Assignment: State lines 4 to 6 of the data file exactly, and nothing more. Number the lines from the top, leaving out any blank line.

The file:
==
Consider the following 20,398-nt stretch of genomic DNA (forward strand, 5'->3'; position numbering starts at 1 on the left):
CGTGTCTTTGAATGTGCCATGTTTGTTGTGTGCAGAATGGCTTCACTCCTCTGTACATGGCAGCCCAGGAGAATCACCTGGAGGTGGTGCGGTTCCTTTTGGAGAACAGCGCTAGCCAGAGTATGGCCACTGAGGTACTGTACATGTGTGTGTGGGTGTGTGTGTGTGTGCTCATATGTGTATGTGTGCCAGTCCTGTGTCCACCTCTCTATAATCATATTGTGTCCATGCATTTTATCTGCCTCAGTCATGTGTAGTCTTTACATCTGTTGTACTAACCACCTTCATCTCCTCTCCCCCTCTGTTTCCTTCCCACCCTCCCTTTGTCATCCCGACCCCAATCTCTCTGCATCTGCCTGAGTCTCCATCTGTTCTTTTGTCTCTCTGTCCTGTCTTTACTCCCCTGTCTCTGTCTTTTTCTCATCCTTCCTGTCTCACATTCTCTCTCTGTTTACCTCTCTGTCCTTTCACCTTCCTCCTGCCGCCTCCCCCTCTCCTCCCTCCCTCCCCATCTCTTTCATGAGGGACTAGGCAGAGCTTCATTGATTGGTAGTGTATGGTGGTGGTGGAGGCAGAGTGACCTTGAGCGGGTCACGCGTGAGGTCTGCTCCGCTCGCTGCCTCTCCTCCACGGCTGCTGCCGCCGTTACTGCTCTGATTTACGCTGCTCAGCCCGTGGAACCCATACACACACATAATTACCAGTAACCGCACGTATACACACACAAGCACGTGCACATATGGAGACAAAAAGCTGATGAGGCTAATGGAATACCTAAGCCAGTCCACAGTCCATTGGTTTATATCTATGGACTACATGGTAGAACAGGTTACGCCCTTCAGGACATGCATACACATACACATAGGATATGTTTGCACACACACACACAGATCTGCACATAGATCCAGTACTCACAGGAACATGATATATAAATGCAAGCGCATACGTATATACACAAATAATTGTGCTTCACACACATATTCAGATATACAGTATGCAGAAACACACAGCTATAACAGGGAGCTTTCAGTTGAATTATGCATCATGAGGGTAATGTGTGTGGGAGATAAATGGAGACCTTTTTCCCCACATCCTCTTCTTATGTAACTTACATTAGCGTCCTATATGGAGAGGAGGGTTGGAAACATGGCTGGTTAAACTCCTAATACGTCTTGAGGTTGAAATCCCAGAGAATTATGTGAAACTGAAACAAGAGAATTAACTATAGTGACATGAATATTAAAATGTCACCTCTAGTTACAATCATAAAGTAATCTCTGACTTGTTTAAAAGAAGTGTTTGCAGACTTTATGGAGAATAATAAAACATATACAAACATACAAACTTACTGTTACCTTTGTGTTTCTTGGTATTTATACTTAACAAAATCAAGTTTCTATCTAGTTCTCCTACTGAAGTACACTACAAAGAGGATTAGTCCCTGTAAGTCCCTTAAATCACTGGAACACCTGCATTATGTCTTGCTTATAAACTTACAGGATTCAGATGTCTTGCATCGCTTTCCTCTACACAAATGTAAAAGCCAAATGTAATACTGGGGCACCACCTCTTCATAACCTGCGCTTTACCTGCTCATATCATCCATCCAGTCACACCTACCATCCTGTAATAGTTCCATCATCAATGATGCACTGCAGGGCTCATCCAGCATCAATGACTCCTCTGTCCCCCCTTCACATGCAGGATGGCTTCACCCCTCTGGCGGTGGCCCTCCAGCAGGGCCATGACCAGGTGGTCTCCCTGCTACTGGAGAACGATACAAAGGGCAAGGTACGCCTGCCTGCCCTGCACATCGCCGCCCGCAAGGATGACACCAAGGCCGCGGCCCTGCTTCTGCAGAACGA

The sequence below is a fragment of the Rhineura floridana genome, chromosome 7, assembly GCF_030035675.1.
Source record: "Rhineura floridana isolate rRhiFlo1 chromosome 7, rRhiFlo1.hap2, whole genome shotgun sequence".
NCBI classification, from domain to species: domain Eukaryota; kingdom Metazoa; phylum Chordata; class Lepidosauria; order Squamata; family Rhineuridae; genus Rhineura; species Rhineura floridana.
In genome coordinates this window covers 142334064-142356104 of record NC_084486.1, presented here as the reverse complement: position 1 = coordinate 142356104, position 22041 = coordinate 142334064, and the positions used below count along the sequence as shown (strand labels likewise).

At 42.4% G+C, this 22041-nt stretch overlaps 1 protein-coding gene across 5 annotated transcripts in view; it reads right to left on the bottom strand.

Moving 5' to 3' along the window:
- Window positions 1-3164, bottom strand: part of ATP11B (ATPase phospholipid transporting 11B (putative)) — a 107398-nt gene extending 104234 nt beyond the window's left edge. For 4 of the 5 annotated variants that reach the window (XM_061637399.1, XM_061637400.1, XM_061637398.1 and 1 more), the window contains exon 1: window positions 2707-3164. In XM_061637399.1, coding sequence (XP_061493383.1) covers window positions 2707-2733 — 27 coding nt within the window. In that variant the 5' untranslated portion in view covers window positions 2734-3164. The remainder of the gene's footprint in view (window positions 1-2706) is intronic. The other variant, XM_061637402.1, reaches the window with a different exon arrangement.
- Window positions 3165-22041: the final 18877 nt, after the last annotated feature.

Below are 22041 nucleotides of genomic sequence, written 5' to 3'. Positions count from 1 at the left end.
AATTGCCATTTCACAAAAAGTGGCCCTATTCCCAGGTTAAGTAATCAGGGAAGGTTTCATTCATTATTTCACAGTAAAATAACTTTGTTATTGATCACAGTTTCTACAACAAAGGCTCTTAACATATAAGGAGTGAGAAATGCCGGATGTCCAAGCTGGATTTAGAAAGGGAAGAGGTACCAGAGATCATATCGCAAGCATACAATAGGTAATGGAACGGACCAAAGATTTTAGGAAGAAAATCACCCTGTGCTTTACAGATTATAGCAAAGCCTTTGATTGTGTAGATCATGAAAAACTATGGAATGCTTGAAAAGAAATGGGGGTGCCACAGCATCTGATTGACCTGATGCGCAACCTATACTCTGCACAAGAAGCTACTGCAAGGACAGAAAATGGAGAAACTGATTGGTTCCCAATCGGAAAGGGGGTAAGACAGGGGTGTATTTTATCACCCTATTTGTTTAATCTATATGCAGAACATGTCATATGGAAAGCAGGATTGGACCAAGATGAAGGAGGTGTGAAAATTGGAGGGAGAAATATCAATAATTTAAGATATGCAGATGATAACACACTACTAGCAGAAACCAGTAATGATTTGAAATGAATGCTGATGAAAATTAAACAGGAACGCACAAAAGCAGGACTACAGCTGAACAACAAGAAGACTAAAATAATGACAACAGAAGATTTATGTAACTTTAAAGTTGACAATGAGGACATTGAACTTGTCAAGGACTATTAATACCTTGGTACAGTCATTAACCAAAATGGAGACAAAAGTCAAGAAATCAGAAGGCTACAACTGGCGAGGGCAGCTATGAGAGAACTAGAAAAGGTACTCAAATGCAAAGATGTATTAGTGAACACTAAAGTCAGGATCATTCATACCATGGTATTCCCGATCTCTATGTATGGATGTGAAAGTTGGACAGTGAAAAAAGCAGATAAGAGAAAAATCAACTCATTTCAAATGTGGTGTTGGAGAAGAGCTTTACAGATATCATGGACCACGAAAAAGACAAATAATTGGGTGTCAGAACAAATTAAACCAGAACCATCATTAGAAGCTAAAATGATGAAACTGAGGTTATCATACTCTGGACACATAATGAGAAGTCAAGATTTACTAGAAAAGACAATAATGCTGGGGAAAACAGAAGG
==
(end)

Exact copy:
Source record: "Rhineura floridana isolate rRhiFlo1 chromosome 7, rRhiFlo1.hap2, whole genome shotgun sequence".
NCBI classification, from domain to species: domain Eukaryota; kingdom Metazoa; phylum Chordata; class Lepidosauria; order Squamata; family Rhineuridae; genus Rhineura; species Rhineura floridana.
In genome coordinates this window covers 142334064-142356104 of record NC_084486.1, presented here as the reverse complement: position 1 = coordinate 142356104, position 22041 = coordinate 142334064, and the positions used below count along the sequence as shown (strand labels likewise).